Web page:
February 19, 2014 (by Lieven Dewitte) - Northrop Grumman was chosen by prime contractor Lockheed Martin as the radar provider for the U.S.A.F and Taiwan F-16 radar modernization and upgrade programs, which aim to keep the F-16 viable in future threat environments and to improve system reliability, maintainability, and affordability.
The Scalable Agile Beam Radar (SABR) from Northrop Grumman will be a full performance fire control Active Electronically Scanned Array (AESA) derived from proven AESA technology for F-16 aircraft. [Northrop Grumman photo]
Northrop Grumman Corporation's Scalable Agile Beam Radar (SABR
) will help bring advanced capabilities to existing global F-16 fleets, keeping them formidable beyond 2025.
The F-16 Radar Modernization Program (RMP) provides an active electronically scanned array (AESA
) radar for the US Air Force
's Combat Avionics Programmed Extension Suite (CAPES) and Taiwan
F-16 retrofit programmes.
Since the SABR active electronically scanned array (AESA) radar was selected for the U.S. Air Force and Taiwan modernization and upgrade programs this past July, the system has completed three major development and design reviews. Several engineering and manufacturing development (EMD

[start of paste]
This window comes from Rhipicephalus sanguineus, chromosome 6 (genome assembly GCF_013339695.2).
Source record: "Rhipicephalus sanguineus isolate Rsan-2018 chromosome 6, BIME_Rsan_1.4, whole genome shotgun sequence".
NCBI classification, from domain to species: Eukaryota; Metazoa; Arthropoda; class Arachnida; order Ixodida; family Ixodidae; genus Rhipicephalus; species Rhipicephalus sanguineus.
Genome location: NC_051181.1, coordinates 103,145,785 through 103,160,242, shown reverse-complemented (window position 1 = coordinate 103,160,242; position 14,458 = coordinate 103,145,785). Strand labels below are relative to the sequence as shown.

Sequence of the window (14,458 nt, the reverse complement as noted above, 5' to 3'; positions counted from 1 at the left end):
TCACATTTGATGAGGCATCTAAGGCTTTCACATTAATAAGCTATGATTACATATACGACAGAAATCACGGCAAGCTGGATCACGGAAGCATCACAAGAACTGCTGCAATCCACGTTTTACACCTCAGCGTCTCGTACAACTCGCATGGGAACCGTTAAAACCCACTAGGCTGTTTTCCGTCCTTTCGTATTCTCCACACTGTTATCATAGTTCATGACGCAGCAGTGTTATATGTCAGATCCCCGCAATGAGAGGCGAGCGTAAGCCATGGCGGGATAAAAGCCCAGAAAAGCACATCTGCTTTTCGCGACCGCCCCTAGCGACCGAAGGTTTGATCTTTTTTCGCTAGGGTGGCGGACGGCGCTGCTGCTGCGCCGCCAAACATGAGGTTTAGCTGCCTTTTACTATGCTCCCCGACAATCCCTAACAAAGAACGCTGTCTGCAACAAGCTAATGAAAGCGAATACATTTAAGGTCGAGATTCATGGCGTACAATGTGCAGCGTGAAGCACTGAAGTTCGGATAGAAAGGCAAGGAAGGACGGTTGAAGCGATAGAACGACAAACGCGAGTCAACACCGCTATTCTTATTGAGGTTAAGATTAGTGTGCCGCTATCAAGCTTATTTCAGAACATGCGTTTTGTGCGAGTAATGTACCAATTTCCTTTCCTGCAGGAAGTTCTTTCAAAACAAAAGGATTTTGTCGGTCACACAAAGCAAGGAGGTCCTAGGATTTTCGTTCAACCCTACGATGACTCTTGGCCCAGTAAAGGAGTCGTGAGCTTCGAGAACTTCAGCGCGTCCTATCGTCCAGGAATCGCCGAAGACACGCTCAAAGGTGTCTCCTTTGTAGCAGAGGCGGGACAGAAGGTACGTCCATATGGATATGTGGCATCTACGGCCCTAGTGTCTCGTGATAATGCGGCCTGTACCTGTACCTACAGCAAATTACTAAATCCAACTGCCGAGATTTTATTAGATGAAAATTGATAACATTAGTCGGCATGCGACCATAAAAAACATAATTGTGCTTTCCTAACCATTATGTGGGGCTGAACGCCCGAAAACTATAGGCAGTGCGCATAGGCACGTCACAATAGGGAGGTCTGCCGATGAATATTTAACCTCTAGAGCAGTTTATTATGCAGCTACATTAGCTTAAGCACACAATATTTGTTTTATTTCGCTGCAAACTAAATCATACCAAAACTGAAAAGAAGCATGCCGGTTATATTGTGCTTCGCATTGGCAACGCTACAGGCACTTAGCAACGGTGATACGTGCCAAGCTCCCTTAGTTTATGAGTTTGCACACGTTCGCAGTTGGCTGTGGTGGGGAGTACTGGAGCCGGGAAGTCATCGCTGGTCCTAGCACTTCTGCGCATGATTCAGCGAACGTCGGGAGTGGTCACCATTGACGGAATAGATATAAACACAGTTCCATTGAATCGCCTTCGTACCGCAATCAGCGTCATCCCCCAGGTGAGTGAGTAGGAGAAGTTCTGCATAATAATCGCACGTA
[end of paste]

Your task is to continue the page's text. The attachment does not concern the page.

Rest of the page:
) systems are now in production, with the first to be delivered to Lockheed Martin before the end of 2014.
The EMD systems will be delivered to Lockheed Martin, the prime system integrator for the F-16 RMP, later in 2014.
SABR features Big Synthetic Aperture Radar (Big SAR
), which allows for broad area all-environment precision mapping and location, and improved situational awareness. Air-to-air and air-to-surface modes have substantially increased ranges and can be operated simultaneously, resulting in improved situational awareness and survivability.
"We are providing SABR with robust electronic protection, including proven software directly reused from the F-35's AN/APG-81," said Leavitt. "We have over seven decades of experience in RF systems. We have applied that deep understanding of EP to SABR, increasing survivability in dense RF environments against present and future threats."